Once the RRT has been dispatched, its function is to assess the patient, intervene if possible, and to move the patient to a higher level of care if required. To do so, its members must have an appropriate balance of expertise to correctly diagnose, manage, and triage the patient. Neither the IHI nor other professional guidelines have clearly defined the individual members who should be present in the RRT, nor the required skill set of the RRT (34). Among hospitals included in our survey, this seems to have resulted in wide variation in RRT composition and leadership. Most RRTs contained at least an RT, critical care nurse, and a provider, with only a minority of teams containing a critical care physician and other members of the RRT varying widely (Fig. 1). This team makeup certainly brings a valuable skill set to the patient, especially in airway management and critical care nursing. However, some could argue that the lack of a standardized team composition and infrequent inclusion of critical care providers risks falling short of the IHI’s stated goal for the RRT to bring “critical care expertise to the bedside.” We also found considerable differences in RRT leadership, likely due largely to differences in local resources and requirements.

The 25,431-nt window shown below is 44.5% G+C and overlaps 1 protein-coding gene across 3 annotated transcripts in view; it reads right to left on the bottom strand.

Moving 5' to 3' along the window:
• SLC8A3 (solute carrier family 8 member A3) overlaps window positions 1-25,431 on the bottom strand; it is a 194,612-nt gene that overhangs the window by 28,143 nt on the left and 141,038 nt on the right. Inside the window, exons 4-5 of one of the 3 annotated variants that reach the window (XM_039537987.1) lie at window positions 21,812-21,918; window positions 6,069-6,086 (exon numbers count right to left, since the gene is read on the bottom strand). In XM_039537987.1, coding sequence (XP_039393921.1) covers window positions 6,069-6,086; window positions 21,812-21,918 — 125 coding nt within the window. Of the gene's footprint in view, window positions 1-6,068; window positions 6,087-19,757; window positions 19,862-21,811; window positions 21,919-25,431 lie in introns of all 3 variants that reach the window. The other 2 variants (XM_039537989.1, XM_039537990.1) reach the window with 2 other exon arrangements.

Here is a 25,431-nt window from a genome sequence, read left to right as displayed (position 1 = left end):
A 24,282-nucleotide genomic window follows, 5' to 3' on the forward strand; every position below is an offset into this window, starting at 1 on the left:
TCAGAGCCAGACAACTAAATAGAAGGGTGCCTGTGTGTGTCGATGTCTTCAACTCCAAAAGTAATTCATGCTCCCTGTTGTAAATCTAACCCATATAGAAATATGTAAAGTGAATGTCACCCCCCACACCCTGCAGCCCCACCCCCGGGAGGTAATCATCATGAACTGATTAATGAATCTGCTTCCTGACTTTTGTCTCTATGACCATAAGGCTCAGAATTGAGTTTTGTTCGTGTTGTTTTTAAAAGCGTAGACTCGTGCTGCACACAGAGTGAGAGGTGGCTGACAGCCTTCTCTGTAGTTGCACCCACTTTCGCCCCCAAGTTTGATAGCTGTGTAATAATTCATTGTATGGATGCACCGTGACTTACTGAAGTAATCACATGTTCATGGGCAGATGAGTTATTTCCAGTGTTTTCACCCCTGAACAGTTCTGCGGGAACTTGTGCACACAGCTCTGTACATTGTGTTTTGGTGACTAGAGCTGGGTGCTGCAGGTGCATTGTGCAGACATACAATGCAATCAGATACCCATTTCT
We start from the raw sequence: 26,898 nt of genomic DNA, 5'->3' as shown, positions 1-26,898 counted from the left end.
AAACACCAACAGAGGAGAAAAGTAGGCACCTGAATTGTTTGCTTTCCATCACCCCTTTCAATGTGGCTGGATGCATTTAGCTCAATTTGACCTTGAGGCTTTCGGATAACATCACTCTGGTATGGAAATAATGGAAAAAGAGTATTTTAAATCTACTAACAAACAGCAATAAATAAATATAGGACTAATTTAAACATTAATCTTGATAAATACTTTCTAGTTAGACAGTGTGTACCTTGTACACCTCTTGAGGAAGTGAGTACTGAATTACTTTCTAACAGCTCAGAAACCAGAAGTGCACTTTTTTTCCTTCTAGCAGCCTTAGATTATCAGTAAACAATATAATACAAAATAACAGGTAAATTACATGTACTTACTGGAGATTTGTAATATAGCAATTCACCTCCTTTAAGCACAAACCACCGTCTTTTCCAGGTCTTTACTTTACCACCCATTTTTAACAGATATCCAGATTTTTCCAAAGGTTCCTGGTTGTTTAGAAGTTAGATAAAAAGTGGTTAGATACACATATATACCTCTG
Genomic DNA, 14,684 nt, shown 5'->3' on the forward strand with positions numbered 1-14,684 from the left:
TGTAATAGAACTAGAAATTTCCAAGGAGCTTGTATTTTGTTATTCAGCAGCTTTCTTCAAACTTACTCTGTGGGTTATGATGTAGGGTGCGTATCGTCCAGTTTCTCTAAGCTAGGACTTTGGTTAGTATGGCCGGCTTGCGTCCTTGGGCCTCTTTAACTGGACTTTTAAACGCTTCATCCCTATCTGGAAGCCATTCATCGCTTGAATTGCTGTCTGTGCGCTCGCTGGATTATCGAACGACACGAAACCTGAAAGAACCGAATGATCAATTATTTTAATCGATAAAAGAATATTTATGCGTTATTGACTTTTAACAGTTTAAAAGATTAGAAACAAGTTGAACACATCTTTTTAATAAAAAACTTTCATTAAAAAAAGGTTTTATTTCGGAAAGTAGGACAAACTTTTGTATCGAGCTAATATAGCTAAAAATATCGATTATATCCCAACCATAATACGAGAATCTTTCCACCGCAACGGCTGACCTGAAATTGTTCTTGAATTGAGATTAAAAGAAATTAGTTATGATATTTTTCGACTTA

The interaction between individual RRT configurations on patient outcomes has not been well studied and merit further investigation. Until then, the composition of the RRS efferent team should focus on including providers who are qualified to treat the most common RRT calls and contain members with expertise in the diagnosis and management of critically ill patients (ig. 3).

F3
Figure 3.:
Skills required to treat common and acutely life-threatening inpatient emergencies. APP = advanced practice provider, EM = emergency medicine, RRT = rapid response team.